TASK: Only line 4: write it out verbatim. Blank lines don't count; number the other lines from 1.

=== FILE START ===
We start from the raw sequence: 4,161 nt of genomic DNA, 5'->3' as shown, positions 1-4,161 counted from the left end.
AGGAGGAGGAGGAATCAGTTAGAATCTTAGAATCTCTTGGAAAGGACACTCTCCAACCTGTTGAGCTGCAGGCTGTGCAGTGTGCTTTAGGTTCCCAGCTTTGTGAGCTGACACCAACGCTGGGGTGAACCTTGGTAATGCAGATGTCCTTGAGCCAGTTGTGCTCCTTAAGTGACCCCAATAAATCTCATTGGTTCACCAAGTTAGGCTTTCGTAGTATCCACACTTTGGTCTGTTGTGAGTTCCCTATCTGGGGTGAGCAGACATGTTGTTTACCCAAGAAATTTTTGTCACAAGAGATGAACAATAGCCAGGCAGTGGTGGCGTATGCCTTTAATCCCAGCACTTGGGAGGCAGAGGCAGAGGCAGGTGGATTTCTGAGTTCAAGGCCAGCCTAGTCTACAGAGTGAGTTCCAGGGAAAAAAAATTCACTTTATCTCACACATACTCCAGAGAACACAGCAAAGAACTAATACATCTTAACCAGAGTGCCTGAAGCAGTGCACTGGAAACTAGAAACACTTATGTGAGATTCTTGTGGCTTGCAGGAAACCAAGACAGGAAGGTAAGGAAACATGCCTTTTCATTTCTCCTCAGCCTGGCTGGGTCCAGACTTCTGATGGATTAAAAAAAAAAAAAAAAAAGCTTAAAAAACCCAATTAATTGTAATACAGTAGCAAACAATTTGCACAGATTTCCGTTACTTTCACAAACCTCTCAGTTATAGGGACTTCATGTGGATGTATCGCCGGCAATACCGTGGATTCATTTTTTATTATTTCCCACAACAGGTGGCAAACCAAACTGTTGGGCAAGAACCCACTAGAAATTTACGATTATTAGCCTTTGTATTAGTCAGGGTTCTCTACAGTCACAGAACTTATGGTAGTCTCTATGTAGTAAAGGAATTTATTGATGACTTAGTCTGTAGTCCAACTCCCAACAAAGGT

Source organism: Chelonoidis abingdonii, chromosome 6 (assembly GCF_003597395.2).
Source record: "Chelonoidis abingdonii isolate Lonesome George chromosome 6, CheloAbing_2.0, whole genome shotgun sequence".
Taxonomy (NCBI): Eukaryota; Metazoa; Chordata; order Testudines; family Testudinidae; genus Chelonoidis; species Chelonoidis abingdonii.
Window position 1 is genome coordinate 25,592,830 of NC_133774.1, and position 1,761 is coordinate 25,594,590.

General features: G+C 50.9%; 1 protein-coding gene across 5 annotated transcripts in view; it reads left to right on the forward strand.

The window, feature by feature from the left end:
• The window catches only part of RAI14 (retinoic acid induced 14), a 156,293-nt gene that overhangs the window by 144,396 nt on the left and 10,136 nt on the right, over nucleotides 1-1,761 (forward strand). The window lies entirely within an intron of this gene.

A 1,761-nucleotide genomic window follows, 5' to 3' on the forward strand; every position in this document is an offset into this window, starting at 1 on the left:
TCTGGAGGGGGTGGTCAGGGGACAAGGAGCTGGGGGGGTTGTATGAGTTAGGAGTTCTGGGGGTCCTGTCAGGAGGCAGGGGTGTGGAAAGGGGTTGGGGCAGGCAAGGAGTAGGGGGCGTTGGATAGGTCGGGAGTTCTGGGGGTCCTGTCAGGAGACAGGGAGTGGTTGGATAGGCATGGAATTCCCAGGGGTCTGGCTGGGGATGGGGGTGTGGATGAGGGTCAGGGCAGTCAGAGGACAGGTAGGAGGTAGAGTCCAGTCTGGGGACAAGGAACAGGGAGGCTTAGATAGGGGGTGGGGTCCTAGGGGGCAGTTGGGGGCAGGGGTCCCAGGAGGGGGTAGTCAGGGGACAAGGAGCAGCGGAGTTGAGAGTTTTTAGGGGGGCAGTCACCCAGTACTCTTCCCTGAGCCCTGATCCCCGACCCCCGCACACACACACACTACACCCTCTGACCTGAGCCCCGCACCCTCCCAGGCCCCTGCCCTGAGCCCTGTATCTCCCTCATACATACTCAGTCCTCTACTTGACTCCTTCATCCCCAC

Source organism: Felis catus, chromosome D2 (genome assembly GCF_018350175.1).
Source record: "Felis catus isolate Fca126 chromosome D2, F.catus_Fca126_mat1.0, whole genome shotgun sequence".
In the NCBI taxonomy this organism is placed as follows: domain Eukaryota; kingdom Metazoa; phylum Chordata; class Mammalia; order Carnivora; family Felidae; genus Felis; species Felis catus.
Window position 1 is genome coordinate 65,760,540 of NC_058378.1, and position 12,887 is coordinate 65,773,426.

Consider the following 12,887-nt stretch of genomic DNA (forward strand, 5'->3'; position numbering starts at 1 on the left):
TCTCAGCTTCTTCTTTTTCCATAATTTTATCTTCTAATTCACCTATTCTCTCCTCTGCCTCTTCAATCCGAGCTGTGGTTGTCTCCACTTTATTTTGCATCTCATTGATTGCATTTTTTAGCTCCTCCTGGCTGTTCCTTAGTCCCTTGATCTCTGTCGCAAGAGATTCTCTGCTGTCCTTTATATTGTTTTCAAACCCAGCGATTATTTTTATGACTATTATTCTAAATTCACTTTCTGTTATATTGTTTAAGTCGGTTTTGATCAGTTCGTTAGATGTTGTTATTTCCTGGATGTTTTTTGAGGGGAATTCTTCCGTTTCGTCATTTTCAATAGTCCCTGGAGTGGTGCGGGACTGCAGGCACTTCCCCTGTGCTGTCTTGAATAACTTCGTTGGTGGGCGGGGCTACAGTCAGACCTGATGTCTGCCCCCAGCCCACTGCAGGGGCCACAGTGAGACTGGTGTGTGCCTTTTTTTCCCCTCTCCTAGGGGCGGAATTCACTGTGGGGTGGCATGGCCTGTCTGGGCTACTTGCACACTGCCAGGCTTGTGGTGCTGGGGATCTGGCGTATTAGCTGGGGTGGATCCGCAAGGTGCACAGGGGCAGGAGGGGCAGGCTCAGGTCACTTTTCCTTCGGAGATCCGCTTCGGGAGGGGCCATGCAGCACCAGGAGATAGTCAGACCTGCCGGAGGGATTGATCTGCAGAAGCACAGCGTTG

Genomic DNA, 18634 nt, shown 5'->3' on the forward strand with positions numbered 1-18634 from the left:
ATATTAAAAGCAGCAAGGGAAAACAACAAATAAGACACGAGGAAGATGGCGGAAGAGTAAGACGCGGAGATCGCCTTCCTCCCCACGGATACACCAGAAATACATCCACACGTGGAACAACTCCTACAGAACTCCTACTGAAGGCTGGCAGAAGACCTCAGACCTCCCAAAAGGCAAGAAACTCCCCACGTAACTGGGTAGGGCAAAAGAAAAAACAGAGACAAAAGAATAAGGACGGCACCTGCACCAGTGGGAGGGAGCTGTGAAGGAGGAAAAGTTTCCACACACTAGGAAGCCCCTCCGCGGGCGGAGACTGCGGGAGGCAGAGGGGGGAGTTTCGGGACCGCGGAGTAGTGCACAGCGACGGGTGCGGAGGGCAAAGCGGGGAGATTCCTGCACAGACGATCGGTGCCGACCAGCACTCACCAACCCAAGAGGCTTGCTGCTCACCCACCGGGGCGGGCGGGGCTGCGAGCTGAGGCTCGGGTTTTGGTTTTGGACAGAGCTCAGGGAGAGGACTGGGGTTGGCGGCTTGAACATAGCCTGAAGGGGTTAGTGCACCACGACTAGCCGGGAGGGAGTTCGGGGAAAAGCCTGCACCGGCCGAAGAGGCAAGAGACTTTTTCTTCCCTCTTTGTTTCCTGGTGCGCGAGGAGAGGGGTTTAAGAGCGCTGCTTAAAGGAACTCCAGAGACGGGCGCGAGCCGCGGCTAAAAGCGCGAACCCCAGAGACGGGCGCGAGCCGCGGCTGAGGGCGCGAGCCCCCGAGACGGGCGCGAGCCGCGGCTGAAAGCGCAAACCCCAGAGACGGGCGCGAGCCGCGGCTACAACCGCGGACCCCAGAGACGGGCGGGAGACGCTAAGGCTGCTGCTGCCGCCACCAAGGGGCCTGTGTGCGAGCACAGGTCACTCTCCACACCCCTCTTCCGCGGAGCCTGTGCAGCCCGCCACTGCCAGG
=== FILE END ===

Source record: "Chelonoidis abingdonii isolate Lonesome George chromosome 6, CheloAbing_2.0, whole genome shotgun sequence".